Higher Education Quick Takes
More than 8,500 Change.org members have signed an online petition addressed to the chairman of the Washington Post Company, Donald Graham, calling for a freeze on all Kaplan University admissions until the online university changes how it attracts its students. Shannon Croteau, a mother of three and a former Kaplan student, led the petition drive along with a group of other former students. "They told me they were accredited the same as Ivy League schools were," Croteau said. "They lie and cheat. It has ruined me." The petition title says: "Tell Kaplan and The Washington Post to Stop Cashing In On Low-Income Students." The group is asking for Kaplan to "end unethical business practices," which it deems predatory. The petition also cites the GAO report that investigated 16 for-profit universities and is at the center of debate over whether to regulate the for-profit education sector, and calls for the Washington Post to stop denying "wrong-doing."
Ron Lori, Kaplan Higher Education senior vice president of communications, responded that Kaplan has forgiven Croteau's financial obligations to the university and invited her to return to complete her degree, but she declined. Lori added that he believes few of the Change.org petitioners are former Kaplan students.
This item has been updated to add Kaplan University's response.
The University of California at Irvine is apologizing that one of its dining halls served chicken and waffles on Martin Luther King Jr. Day, advertising it as an "MLK Holiday Special," the Los Angeles Times reported. The menu was planned at the last minute and was not intended to offend, but was not in the "best taste," a spokeswoman said. A member of the Black Student Union lodged a complaint about the menu.
Utah State University has agreed to settle a lawsuit by the parents of a freshman who died from consuming vodka in a hazing incident in 2008, The Salt Lake Tribune reported. The parents never sought money, but agreed to drop the suit in return for what they said they wanted from the litigation: pledges by the university to improve oversight and guidance of the Greek system to prevent such tragedies.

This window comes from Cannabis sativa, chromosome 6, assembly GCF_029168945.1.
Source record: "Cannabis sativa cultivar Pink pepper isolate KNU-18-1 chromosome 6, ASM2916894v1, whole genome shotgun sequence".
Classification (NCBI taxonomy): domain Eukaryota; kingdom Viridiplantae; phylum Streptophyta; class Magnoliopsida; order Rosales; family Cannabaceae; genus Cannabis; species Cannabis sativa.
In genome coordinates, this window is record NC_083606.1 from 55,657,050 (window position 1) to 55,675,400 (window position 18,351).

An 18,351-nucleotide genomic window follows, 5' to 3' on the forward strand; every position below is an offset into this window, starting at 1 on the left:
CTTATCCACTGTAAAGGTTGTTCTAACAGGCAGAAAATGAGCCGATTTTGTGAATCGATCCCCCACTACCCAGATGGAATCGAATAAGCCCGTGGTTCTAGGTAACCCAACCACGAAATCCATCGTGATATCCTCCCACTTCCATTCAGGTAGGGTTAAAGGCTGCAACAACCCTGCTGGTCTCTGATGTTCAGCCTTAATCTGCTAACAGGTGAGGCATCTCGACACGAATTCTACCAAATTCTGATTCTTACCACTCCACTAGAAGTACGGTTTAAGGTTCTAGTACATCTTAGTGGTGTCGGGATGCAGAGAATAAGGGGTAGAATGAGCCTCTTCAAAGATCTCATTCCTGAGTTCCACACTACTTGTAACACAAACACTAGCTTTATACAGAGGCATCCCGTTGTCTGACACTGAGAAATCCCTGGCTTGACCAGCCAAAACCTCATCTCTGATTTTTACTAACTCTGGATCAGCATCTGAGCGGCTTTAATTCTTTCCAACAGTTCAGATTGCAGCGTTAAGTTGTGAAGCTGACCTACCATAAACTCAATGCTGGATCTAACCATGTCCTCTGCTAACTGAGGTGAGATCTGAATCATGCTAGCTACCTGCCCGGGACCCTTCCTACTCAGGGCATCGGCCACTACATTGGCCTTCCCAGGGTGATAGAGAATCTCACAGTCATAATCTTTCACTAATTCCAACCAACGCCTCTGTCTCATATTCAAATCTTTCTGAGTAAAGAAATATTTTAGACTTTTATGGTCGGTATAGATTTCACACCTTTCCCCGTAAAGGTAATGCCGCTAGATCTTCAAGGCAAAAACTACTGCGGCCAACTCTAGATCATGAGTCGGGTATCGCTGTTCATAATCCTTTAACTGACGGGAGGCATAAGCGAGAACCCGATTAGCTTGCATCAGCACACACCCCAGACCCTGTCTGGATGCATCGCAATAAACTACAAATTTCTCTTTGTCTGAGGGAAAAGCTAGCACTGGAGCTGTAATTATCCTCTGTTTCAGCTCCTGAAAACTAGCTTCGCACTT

The U.S. Naval Academy and Bruce Fleming, an English professor, have reached an agreement to end a complaint by Fleming that he was denied raises after he wrote an op-ed criticizing the admissions policies at Annapolis, The Washington Post reported. While details of the agreement were not released, an announcement about a federal investigation said that it had "uncovered evidence indicating that USNA illegally denied the employee a merit pay increase because of his public statements." The Fleming op-ed said that Annapolis was using a differential admissions system in which minority applicants were admitted with substantially lower academic credentials than required for white applicants.
A broad coalition of student, consumer and minority groups on Wednesday exhorted President Obama to issue a "strong and enforceable" rule aimed at ensuring that vocational programs prepare their students for "gainful employment." The letter from 38 groups cites a series of practices in which "some" career education programs have deceptively recruited students, inflated and falsely reported job placement statistics, and buried students in debt, and urges the administration not to back away from its tough but "common sense" regulation. "We will support you every step of the way," they write, a nod to the intense lobbying in which opponents of the rule have engaged.